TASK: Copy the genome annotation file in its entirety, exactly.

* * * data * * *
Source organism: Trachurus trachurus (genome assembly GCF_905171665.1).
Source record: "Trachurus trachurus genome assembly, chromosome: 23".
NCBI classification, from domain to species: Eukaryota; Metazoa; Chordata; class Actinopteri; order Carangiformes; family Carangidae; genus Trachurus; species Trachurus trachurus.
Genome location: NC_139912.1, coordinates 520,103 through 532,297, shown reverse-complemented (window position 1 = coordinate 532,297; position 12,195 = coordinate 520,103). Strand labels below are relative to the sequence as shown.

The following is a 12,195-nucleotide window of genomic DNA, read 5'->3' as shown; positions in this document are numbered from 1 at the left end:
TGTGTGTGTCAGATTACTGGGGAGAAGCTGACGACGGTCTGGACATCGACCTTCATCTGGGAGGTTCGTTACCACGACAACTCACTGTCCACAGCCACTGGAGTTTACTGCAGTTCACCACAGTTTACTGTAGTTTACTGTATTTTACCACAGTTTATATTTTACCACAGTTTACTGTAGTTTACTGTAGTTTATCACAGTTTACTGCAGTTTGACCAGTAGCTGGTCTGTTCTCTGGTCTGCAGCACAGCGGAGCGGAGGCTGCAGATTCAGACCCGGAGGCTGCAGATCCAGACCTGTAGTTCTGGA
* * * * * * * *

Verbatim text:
Source organism: Trachurus trachurus (genome assembly GCF_905171665.1).
Source record: "Trachurus trachurus genome assembly, chromosome: 23".
NCBI classification, from domain to species: Eukaryota; Metazoa; Chordata; class Actinopteri; order Carangiformes; family Carangidae; genus Trachurus; species Trachurus trachurus.
Genome location: NC_139912.1, coordinates 520,103 through 532,297, shown reverse-complemented (window position 1 = coordinate 532,297; position 12,195 = coordinate 520,103). Strand labels below are relative to the sequence as shown.

The following is a 12,195-nucleotide window of genomic DNA, read 5'->3' as shown; positions in this document are numbered from 1 at the left end:
TGTGTGTGTCAGATTACTGGGGAGAAGCTGACGACGGTCTGGACATCGACCTTCATCTGGGAGGTTCGTTACCACGACAACTCACTGTCCACAGCCACTGGAGTTTACTGCAGTTCACCACAGTTTACTGTAGTTTACTGTATTTTACCACAGTTTATATTTTACCACAGTTTACTGTAGTTTACTGTAGTTTATCACAGTTTACTGCAGTTTGACCAGTAGCTGGTCTGTTCTCTGGTCTGCAGCACAGCGGAGCGGAGGCTGCAGATTCAGACCCGGAGGCTGCAGATCCAGACCTGTAGTTCTGGA